Another great surprise to find new reviews for TIME TO LET GO
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This takes place in England and the style of writing seems to reflect that in some of its writing style and a serious tone/ perspective on a family dealing with Alzheimer’s. Hanna returns home and has opposing ideas how to deal with her Mother’s decline. She prefers distraction and varied experiences vs. Dad who is very much into protective mode and daily routine. Each member chooses how they wish to deal with the reality of the disease, none of which change the decline of Biddy, the wife/mother. The toll of everyone ‘s health and mental well being becomes a heavy burden and responsibility.

Lately, I’ve been reading several novels dealing with Alzheimer’s to help with my friend’s family who is dealing with this. It is devastating and affects everyone in the family differently. It has been researched and the insight to be gained by reading these novels is a learning experience for anyone, whether or not touched by Alzheimer’s.

Customer Review

5.0 out of 5 stars
Hit a nerve – in a good way
Alzheimer’s, the dynamics of a close family, learning to live with saying goodbye (or not). As a reader, Time To Let Go was an utterly compelling read for me. I’m at the point in my life, where I’m starting to look very closely at caring for my aging parents, so I took a lot of deep breaths reading this. What I loved about Time to Let Go was that it’s power was in its simplicity. With chapter titles like “Lunch,” “The Pool” and “Dinner,” I was able to get into the day to day life of this family in a very intimate way. Their losses were mine, and their love became mine, too. A bittersweet and elegant read.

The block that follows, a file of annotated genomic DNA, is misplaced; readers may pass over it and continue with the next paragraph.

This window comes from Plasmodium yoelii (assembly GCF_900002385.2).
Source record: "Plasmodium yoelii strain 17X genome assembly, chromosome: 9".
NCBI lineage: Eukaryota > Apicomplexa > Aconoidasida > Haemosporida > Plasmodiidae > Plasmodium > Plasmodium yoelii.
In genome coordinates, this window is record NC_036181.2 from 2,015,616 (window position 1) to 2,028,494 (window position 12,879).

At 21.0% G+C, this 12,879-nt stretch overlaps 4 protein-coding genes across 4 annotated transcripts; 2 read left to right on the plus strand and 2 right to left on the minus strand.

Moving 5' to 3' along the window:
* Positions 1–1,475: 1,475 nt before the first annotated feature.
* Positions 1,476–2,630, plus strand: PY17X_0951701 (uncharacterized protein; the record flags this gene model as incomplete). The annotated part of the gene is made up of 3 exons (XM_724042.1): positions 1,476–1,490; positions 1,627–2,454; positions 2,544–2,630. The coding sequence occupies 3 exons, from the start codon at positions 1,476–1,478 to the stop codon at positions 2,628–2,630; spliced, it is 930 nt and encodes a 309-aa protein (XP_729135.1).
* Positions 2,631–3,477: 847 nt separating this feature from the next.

This book had an extremely relevant topic, which will touch many people who read the novel. I have very little first hand knowledge of Alzheimers but the difficulties and frustrations of dealing with a sufferer came across loud and clear in the storyline. Biddy’s family are divided about the kind of care that she should receive and each deals with her condition in very different ways. Some are hands-on, some challenge poor Walter, Biddy’s husband about the style of care he has opted for and some just stay away. It’s a very sad novel and probably a real reflection of what it’s like to watch a loved one slip away at the hands of such a disease.

Of all the characters, I felt that Biddy herself was the most well drawn. I wanted to like Hanna but for that, she needed much more depth. There was an unrealism about the airline thread and I think much more could have been made of that, to stop it just being a book about the disease with more action played out on the journalist issue. It felt as though there were threads in the novel which weren’t grasped hold of, as though the characters wanted to have a mind of their own and were denied it. Without giving spoilers, there were possible relationships that could have been exploited to add another angle and a bit more interest. I felt like the epilogue was a bit of a slap in the face. It was a diary of events that told me more than I got throughout the whole novel. One thing I really struggled with was the lack of contractions in speech. It felt really wooden because real people don’t speak like that.

It has the potential to be a great story, but needs a tidy up with stronger plot lines outside of what Biddy does each day and how Walter does or doesn’t cope with it. The research about Alzheimers is faultless. The reader is left in no doubt how cruel the disease is or the conflicts which rage for carers, not to mention the outside pressures and physical realities for them. With a bit more umph, this novel can be something a carer picks up and finds light relief in, whilst understanding that the author knew exactly how they were feeling.

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